I am not passionate about the work. I can do the job. I can do it standing on my head. I took the metaphorical kicking and with my cap in hand I took the gig. The pay is good, the job is easy but my pride is bruised. My super-ego is bashed because I deserved more respect than I received. My CV deserved to be read and my experience acknowledged. To be honest I don’t really know what the answer is because as a milly you have to take what you can get sometimes but I think even non-milly mothers who were ambitious professionals are faced with the same compromised circumstances. One friend of mine, once a high earning editor of women’s magazine summed it up, ‘you can’t be in two places at once’ and right now the place I need to be is near my kids. Therefore, if I want to earn the money I am just going to have put my super-ego away and wind my neck in.

It’s going to be tough though, someone please pass the wine and maybe get ready for some crazy rantings!


  1. I totally get this post. After leaving uni after getting married (before graduating) then having two children before I re-entered uni I was so so so happy when I got my Bachelors. Then we got orders here to the UK. My degree was in Technical Management w emphasis in HR. Different country, different laws, useless degree until I get home. Dammit.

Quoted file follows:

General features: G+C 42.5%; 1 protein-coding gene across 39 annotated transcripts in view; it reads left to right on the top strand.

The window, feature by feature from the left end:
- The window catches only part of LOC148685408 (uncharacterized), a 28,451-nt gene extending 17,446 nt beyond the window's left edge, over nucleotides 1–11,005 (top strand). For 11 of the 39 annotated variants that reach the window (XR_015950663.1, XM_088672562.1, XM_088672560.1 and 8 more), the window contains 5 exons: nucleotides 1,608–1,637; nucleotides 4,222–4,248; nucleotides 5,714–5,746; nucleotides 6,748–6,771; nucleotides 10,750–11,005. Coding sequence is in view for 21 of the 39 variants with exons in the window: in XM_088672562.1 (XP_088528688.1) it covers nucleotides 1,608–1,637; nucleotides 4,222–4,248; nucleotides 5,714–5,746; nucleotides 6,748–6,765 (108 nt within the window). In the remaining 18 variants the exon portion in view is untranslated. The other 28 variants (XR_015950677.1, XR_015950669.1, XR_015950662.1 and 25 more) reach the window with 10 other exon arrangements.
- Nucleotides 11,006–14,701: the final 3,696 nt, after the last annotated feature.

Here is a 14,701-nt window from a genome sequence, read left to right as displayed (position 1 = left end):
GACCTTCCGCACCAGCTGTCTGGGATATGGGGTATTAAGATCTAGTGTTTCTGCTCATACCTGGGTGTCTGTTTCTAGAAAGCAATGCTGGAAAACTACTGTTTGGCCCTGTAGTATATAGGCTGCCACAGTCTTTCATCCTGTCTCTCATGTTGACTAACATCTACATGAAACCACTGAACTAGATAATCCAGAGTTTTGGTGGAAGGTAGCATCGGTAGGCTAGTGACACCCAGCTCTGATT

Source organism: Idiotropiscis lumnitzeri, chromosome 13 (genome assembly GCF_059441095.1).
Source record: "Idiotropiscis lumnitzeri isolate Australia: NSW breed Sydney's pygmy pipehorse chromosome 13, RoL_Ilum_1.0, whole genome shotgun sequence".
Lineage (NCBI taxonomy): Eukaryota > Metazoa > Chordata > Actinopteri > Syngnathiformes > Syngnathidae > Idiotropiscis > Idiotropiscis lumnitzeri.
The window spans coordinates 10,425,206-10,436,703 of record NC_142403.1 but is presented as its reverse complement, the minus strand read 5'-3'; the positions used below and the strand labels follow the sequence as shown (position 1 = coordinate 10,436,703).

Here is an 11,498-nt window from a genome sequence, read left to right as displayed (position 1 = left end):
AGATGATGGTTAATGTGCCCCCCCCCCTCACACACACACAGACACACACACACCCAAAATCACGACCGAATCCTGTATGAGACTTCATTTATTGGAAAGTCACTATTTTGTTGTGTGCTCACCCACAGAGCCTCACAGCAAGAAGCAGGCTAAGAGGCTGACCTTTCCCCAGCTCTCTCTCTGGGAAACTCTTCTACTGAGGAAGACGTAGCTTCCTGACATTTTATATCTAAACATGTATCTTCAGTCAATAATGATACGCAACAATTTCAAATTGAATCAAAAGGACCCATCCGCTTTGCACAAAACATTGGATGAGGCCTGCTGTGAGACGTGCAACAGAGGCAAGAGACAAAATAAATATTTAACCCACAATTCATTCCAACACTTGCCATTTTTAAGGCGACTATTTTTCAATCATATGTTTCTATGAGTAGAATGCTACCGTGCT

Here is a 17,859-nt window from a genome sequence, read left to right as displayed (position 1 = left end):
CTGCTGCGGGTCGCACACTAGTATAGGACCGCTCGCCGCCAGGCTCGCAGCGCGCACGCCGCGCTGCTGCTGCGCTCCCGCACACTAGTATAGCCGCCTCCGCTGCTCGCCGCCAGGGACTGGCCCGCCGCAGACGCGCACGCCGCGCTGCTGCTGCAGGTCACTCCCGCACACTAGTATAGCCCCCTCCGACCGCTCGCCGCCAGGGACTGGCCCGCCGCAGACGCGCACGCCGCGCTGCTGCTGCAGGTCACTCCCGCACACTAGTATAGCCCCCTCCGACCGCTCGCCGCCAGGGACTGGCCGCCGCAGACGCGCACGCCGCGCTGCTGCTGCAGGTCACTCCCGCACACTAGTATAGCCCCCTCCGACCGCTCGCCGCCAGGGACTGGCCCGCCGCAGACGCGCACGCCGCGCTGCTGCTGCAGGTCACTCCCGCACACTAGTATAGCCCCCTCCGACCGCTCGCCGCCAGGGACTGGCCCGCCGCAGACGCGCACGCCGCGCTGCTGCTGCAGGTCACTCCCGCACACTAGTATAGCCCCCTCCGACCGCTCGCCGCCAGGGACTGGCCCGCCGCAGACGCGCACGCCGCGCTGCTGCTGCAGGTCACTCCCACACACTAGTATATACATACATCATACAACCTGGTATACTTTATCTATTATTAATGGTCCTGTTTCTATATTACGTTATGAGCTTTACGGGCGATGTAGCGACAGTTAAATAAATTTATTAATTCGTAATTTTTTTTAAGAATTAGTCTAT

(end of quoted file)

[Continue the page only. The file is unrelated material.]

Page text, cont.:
2. Hmm. How would the world be if we financially valued motherhood? If a CV was more shiny and impressive for inclusion of our kids’ report cards, Tae Kwondo medals, parent-teacher interviews.

    In my professional life, I am coming to be proud of the skills that motherhood has taught me: the multi-skilling, the patience, the lateral thinking, anticipating drama.

    That said, while I work in a really great office, I still find myself looking sideways to gauge reactions when I dash out sort out the latest drama.. to rescue kids from the side of the road when the stupid busdriver has driven past again, orthodontist appointments, music performances… I have even ordered parts and fixed my own washing machine to avoid taking a day off work to wait for the repariman. I want to excel at work and want to be taken seriously, so I am wary of the impact of this double life.

    I would love a world where, instead of fearing that I was not keeping up with the 50-60hour weeks of my young male colleagues, that my contribution was celebrated in the context of my other wins… holding it together in the absence of my army guy, raising two great kids, keeping the house in reasonable order.. as well as my fabulous reports, client interaction and business development initiatives.